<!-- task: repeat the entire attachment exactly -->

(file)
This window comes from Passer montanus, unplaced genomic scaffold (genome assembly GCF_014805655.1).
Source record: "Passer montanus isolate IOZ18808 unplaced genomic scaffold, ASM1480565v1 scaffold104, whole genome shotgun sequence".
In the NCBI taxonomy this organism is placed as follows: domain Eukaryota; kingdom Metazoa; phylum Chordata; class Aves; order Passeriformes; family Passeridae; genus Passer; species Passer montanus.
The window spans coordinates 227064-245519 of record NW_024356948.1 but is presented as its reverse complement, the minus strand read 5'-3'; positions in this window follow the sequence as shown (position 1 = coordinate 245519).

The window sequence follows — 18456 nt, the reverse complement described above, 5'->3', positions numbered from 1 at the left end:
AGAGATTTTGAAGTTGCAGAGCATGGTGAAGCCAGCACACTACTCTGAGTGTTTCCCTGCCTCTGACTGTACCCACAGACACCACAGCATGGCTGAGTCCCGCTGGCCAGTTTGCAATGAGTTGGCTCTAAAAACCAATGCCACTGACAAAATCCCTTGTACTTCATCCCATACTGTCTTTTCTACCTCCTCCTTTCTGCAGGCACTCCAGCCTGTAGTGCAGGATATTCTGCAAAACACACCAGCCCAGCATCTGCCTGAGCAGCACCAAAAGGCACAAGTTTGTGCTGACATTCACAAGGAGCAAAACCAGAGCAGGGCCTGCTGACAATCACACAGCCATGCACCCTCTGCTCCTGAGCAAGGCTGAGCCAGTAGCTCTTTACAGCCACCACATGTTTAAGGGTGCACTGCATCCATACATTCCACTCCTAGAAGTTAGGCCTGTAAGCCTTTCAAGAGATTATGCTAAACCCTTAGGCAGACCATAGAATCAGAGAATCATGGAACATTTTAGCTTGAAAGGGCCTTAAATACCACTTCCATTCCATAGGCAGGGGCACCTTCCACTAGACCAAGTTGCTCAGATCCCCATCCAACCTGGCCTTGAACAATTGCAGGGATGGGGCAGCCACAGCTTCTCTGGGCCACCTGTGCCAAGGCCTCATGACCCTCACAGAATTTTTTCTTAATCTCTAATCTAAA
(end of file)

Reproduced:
This window comes from Passer montanus, unplaced genomic scaffold (genome assembly GCF_014805655.1).
Source record: "Passer montanus isolate IOZ18808 unplaced genomic scaffold, ASM1480565v1 scaffold104, whole genome shotgun sequence".
In the NCBI taxonomy this organism is placed as follows: domain Eukaryota; kingdom Metazoa; phylum Chordata; class Aves; order Passeriformes; family Passeridae; genus Passer; species Passer montanus.
The window spans coordinates 227064-245519 of record NW_024356948.1 but is presented as its reverse complement, the minus strand read 5'-3'; positions in this window follow the sequence as shown (position 1 = coordinate 245519).

The window sequence follows — 18456 nt, the reverse complement described above, 5'->3', positions numbered from 1 at the left end:
AGAGATTTTGAAGTTGCAGAGCATGGTGAAGCCAGCACACTACTCTGAGTGTTTCCCTGCCTCTGACTGTACCCACAGACACCACAGCATGGCTGAGTCCCGCTGGCCAGTTTGCAATGAGTTGGCTCTAAAAACCAATGCCACTGACAAAATCCCTTGTACTTCATCCCATACTGTCTTTTCTACCTCCTCCTTTCTGCAGGCACTCCAGCCTGTAGTGCAGGATATTCTGCAAAACACACCAGCCCAGCATCTGCCTGAGCAGCACCAAAAGGCACAAGTTTGTGCTGACATTCACAAGGAGCAAAACCAGAGCAGGGCCTGCTGACAATCACACAGCCATGCACCCTCTGCTCCTGAGCAAGGCTGAGCCAGTAGCTCTTTACAGCCACCACATGTTTAAGGGTGCACTGCATCCATACATTCCACTCCTAGAAGTTAGGCCTGTAAGCCTTTCAAGAGATTATGCTAAACCCTTAGGCAGACCATAGAATCAGAGAATCATGGAACATTTTAGCTTGAAAGGGCCTTAAATACCACTTCCATTCCATAGGCAGGGGCACCTTCCACTAGACCAAGTTGCTCAGATCCCCATCCAACCTGGCCTTGAACAATTGCAGGGATGGGGCAGCCACAGCTTCTCTGGGCCACCTGTGCCAAGGCCTCATGACCCTCACAGAATTTTTTCTTAATCTCTAATCTAAA